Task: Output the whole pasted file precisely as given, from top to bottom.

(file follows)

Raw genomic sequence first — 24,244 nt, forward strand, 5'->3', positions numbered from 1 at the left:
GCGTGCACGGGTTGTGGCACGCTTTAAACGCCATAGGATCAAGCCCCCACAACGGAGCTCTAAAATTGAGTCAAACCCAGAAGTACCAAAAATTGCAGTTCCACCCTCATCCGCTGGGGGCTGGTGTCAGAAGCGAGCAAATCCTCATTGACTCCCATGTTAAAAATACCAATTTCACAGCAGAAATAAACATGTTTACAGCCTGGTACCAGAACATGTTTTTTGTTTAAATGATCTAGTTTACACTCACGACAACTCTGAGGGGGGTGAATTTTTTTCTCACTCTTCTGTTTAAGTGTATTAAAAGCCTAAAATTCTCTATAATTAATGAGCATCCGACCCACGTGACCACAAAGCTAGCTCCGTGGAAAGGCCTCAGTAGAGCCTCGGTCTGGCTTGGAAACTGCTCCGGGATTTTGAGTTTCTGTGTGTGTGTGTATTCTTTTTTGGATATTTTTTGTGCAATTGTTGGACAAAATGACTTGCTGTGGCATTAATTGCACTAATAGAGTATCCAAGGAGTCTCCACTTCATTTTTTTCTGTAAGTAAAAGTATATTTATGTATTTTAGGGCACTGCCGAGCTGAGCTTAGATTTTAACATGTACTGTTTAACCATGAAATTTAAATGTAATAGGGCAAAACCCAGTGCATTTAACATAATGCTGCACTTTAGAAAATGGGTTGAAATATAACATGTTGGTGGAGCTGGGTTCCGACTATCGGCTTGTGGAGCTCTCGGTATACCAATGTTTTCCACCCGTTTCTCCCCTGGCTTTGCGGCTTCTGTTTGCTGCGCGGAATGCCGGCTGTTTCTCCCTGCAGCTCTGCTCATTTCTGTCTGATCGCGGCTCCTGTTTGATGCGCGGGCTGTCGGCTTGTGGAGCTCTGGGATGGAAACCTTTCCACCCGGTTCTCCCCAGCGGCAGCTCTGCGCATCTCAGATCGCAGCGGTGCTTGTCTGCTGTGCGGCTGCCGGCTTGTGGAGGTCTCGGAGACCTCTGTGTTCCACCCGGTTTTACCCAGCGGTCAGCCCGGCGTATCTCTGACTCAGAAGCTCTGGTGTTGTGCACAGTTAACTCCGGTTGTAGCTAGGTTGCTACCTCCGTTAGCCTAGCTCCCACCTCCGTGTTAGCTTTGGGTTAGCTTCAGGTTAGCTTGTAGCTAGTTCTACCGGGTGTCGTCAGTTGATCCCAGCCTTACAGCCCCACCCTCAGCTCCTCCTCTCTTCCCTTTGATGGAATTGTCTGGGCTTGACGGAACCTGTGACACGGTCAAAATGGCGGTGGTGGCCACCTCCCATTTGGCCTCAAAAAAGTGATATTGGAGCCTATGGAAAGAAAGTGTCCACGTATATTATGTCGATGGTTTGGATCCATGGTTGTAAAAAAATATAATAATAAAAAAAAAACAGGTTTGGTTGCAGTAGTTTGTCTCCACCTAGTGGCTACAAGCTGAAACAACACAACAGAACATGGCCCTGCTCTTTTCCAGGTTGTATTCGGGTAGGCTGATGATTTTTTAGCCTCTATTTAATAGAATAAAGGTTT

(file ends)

Raw genomic sequence first — 24,244 nt, forward strand, 5'->3', positions numbered from 1 at the left:
GCGTGCACGGGTTGTGGCACGCTTTAAACGCCATAGGATCAAGCCCCCACAACGGAGCTCTAAAATTGAGTCAAACCCAGAAGTACCAAAAATTGCAGTTCCACCCTCATCCGCTGGGGGCTGGTGTCAGAAGCGAGCAAATCCTCATTGACTCCCATGTTAAAAATACCAATTTCACAGCAGAAATAAACATGTTTACAGCCTGGTACCAGAACATGTTTTTTGTTTAAATGATCTAGTTTACACTCACGACAACTCTGAGGGGGGTGAATTTTTTTCTCACTCTTCTGTTTAAGTGTATTAAAAGCCTAAAATTCTCTATAATTAATGAGCATCCGACCCACGTGACCACAAAGCTAGCTCCGTGGAAAGGCCTCAGTAGAGCCTCGGTCTGGCTTGGAAACTGCTCCGGGATTTTGAGTTTCTGTGTGTGTGTGTATTCTTTTTTGGATATTTTTTGTGCAATTGTTGGACAAAATGACTTGCTGTGGCATTAATTGCACTAATAGAGTATCCAAGGAGTCTCCACTTCATTTTTTTCTGTAAGTAAAAGTATATTTATGTATTTTAGGGCACTGCCGAGCTGAGCTTAGATTTTAACATGTACTGTTTAACCATGAAATTTAAATGTAATAGGGCAAAACCCAGTGCATTTAACATAATGCTGCACTTTAGAAAATGGGTTGAAATATAACATGTTGGTGGAGCTGGGTTCCGACTATCGGCTTGTGGAGCTCTCGGTATACCAATGTTTTCCACCCGTTTCTCCCCTGGCTTTGCGGCTTCTGTTTGCTGCGCGGAATGCCGGCTGTTTCTCCCTGCAGCTCTGCTCATTTCTGTCTGATCGCGGCTCCTGTTTGATGCGCGGGCTGTCGGCTTGTGGAGCTCTGGGATGGAAACCTTTCCACCCGGTTCTCCCCAGCGGCAGCTCTGCGCATCTCAGATCGCAGCGGTGCTTGTCTGCTGTGCGGCTGCCGGCTTGTGGAGGTCTCGGAGACCTCTGTGTTCCACCCGGTTTTACCCAGCGGTCAGCCCGGCGTATCTCTGACTCAGAAGCTCTGGTGTTGTGCACAGTTAACTCCGGTTGTAGCTAGGTTGCTACCTCCGTTAGCCTAGCTCCCACCTCCGTGTTAGCTTTGGGTTAGCTTCAGGTTAGCTTGTAGCTAGTTCTACCGGGTGTCGTCAGTTGATCCCAGCCTTACAGCCCCACCCTCAGCTCCTCCTCTCTTCCCTTTGATGGAATTGTCTGGGCTTGACGGAACCTGTGACACGGTCAAAATGGCGGTGGTGGCCACCTCCCATTTGGCCTCAAAAAAGTGATATTGGAGCCTATGGAAAGAAAGTGTCCACGTATATTATGTCGATGGTTTGGATCCATGGTTGTAAAAAAATATAATAATAAAAAAAAAACAGGTTTGGTTGCAGTAGTTTGTCTCCACCTAGTGGCTACAAGCTGAAACAACACAACAGAACATGGCCCTGCTCTTTTCCAGGTTGTATTCGGGTAGGCTGATGATTTTTTAGCCTCTATTTAATAGAATAAAGGTTT